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## Arithmetic

### Course: Arithmetic>Unit 15

Lesson 4: Dividing fractions and whole numbers word problems

# Dividing fractions and whole number word problems

This video uses tape diagrams to visually represent division with fractions. It shows how to divide a fraction or a whole number into equal parts. Tape diagrams help us see the process in a clear, simple way.

## Video transcript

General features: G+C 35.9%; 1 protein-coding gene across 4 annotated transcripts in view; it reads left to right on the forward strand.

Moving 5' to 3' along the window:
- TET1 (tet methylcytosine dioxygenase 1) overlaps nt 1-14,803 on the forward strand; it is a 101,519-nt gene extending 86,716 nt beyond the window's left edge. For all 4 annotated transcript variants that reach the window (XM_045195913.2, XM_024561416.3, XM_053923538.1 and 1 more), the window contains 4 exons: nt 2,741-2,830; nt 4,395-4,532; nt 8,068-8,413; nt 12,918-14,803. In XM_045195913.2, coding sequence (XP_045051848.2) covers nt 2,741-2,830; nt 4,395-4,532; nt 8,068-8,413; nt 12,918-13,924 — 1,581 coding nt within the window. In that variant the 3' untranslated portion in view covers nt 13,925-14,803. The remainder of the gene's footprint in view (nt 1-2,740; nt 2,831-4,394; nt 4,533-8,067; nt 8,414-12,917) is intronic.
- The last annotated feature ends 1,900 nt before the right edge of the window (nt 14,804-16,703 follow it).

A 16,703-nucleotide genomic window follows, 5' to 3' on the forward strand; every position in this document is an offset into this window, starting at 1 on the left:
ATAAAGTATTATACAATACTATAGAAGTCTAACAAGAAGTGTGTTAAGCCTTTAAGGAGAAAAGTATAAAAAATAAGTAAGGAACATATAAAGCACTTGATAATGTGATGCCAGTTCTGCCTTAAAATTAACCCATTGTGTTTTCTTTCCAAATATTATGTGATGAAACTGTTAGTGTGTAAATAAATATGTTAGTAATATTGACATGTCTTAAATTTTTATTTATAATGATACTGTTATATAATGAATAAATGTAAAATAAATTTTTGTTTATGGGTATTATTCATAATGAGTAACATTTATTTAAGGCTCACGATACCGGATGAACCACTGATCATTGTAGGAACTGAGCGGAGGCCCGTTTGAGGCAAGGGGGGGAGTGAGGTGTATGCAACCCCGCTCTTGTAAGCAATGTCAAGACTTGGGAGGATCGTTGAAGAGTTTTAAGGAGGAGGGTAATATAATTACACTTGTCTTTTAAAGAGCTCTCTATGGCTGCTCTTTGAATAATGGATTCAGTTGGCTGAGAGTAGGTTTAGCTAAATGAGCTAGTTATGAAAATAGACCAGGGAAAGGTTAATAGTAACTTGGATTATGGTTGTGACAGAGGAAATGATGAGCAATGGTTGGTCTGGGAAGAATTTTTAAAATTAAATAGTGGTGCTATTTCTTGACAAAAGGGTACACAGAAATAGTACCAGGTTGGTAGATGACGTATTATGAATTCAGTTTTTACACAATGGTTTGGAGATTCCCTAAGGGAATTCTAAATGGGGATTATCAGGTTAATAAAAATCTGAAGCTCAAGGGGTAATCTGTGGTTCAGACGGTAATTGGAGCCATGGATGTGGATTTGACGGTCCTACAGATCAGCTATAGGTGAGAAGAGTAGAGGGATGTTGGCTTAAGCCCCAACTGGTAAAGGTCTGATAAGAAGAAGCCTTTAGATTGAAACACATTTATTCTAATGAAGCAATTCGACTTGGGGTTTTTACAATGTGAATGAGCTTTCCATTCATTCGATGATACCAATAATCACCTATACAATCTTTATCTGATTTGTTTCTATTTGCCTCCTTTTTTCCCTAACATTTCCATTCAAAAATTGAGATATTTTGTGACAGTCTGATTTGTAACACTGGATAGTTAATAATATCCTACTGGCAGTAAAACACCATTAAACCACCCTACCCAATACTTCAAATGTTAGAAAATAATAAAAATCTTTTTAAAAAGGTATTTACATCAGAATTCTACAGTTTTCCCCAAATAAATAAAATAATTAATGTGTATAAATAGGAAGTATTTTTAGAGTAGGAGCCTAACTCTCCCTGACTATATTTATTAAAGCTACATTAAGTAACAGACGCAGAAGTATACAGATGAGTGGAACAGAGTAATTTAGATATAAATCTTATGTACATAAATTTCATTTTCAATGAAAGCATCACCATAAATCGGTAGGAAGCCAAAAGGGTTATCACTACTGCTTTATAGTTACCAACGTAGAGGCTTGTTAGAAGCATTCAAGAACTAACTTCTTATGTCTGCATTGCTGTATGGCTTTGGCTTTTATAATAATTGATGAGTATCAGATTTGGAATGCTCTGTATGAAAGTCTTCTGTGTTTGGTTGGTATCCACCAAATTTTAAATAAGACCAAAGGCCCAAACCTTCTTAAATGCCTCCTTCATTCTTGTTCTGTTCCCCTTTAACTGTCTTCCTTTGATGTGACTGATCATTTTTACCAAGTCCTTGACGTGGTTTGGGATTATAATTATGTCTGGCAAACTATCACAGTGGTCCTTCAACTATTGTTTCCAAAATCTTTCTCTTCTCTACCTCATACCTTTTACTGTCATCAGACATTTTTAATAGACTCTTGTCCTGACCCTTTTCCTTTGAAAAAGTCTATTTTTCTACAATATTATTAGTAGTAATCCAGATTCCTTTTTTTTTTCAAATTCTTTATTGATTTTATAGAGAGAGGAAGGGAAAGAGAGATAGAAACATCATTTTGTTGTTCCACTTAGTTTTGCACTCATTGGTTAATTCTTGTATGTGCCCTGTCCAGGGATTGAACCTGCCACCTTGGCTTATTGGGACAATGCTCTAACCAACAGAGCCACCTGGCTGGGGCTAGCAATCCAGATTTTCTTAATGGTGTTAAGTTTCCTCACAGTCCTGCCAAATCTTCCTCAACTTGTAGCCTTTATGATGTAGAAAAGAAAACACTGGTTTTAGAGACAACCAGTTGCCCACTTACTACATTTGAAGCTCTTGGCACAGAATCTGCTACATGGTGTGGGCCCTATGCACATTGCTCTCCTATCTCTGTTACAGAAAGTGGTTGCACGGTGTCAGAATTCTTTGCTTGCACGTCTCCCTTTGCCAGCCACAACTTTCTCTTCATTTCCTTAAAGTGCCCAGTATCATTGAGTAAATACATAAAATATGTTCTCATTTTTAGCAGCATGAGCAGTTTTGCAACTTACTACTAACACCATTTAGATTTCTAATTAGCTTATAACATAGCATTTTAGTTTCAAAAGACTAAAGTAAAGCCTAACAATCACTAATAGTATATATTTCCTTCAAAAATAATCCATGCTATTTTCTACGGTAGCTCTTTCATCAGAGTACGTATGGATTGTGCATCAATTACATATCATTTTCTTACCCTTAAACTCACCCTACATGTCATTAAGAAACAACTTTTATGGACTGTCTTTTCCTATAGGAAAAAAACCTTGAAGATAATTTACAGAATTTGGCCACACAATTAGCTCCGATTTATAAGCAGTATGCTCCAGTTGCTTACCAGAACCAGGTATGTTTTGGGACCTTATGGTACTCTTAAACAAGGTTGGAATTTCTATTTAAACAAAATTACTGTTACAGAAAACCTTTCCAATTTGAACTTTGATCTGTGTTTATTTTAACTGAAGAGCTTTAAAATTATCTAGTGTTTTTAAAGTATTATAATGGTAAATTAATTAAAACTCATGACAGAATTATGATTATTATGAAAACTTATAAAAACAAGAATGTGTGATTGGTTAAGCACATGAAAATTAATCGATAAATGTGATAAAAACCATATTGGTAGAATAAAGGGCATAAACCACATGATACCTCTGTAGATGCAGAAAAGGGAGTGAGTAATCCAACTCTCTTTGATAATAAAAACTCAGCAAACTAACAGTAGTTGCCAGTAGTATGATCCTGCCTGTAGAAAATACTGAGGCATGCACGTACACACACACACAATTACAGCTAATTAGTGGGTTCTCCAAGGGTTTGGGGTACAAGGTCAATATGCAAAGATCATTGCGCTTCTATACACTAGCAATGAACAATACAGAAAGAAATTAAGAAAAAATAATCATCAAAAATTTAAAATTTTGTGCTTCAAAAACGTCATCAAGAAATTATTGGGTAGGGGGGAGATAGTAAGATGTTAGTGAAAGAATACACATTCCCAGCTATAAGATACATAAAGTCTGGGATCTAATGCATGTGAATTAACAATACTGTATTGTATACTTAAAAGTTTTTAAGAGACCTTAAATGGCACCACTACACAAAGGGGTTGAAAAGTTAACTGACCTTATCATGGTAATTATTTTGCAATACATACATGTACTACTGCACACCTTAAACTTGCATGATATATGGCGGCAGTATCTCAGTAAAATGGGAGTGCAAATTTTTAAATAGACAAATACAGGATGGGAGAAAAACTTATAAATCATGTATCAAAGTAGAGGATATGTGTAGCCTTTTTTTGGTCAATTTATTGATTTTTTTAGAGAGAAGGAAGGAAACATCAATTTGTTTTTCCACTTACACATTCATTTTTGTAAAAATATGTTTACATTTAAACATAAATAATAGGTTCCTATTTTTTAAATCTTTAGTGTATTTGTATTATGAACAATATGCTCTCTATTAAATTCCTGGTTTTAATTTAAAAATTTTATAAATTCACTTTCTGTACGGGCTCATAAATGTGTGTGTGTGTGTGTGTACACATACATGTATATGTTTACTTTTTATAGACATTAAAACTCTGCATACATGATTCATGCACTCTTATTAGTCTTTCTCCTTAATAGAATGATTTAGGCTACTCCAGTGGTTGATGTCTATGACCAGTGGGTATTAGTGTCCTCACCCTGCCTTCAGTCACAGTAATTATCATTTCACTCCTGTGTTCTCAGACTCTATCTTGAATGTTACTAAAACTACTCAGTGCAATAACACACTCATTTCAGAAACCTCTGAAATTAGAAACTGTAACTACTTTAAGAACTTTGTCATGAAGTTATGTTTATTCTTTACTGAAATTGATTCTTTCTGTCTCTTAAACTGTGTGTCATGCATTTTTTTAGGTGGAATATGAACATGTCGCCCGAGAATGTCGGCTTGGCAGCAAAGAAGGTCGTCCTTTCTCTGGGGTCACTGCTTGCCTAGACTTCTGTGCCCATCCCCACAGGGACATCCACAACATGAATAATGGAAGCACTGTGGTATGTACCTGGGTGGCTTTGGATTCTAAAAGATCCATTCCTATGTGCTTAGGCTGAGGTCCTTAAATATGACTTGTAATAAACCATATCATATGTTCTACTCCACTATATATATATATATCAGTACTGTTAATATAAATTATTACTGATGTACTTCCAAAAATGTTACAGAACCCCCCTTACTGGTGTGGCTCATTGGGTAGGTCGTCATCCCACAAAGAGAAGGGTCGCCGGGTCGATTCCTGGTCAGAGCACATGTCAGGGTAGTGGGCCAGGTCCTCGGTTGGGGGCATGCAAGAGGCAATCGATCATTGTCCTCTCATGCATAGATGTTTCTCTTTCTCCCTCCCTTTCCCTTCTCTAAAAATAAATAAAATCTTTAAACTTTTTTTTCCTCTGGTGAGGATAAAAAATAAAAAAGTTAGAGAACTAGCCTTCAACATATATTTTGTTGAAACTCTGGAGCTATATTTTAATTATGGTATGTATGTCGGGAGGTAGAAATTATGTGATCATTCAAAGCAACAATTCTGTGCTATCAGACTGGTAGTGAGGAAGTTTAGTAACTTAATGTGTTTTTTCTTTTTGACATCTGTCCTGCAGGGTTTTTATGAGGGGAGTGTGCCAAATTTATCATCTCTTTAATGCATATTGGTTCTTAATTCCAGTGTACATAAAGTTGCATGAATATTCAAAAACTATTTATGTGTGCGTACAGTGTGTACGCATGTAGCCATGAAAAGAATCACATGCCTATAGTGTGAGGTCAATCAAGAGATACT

- [Instructor] We are told that Billy has 1/4 of a pound of trail mix. He wants to share it equally between himself and his brother. How much trail mix would they each get? So pause this video and try to figure that out. All right, now let's work through this together. So Billy starts with 1/4 of a pound of trail mix. So how can we represent 1/4? Well, if this is a whole pound, let's just imagine this rectangle is a whole pound, I could divide it into four equal sections. So let's see, this would be roughly two equal sections, and then if I were to divide each of those into two, now I have four equal sections. So Billy is starting with 1/4 of a pound. Draw a little bit, try to make it a little bit more equal. Billy is starting with 1/4 of a pound, so let's say that is that 1/4 of a pound that he starts with. He's starting with 1/4 of a pound, and he wants to share it equally between himself and his brother. So he wants to share it equally between two people right over here. So what we wanna do is essentially say, let's start with our total amount of trail mix, and then we're going to divide it into two equal shares. So when they ask us how much trail mix would they each get, we're really trying to figure out what is this 1/4 divided by two? So what would that be? Well, what if we were to take all of these four equal sections and divide them into two? So I'll divide that one into two. I will divide this one into two. I will divide this one into two, and then I would divide this one into two. And now what are each of these sections? Well, each of these are now 1/8. That's a 1/8 right over there, the whole is divided into eight equal sections. And so you can see, that when you start with that 1/4, and you divide it into two equal sections, so one section and two equal sections right over there, each of these is equal to 1/8. So 1/4 divided by two is equal to 1/8. Let's do another example. So we are told Matt is filling containers of rice. Each container holds 1/4 of a kilogram of rice. And then they tell us if Matt has three kilograms of rice, how many containers can he fill? So like always, pause this video, and see if you can figure that out. All right, so let's think about what's going on. We're starting with a total amount, three kilograms of rice, and we're trying to divide it into equal sections. In this case we're trying to divide it into equal sections of 1/4 of a kilogram. So we are trying to figure out what three divided by 1/4 is going to be equal to. Now to imagine that, let's imagine three wholes, this would be three whole kilograms. So that is one whole, this is two wholes, trying to make them all the same, but it's hand-drawn, so it's not as exact as I would like. So that's three whole kilograms here. And he wants to divide it into sections of 1/4. So if you divide it into fourths, how many fourths are you going to have? Well, let's do that. So let's see, if we were to divide it into halves, it would look like this. If you divide these three wholes into halves. But then if you want to divide it into fourths, it would look like this, I'm trying to get it as close to equal sections. They should be exactly equal sections. So I am almost there. So there you have it. So I've just taken three wholes and I've divided it into fourths. So how many fourths are there? Well, there are one, two, three, four, five, six, seven, eight, nine, 10, 11, 12 fourths. So three divided by 1/4 is equal to 12. And I encourage you to really think about why this is the case, that if we take a whole number like three and you divide it by 1/4, we're getting a value larger than three. And we're getting a value that is four times three. Think about why that is the case.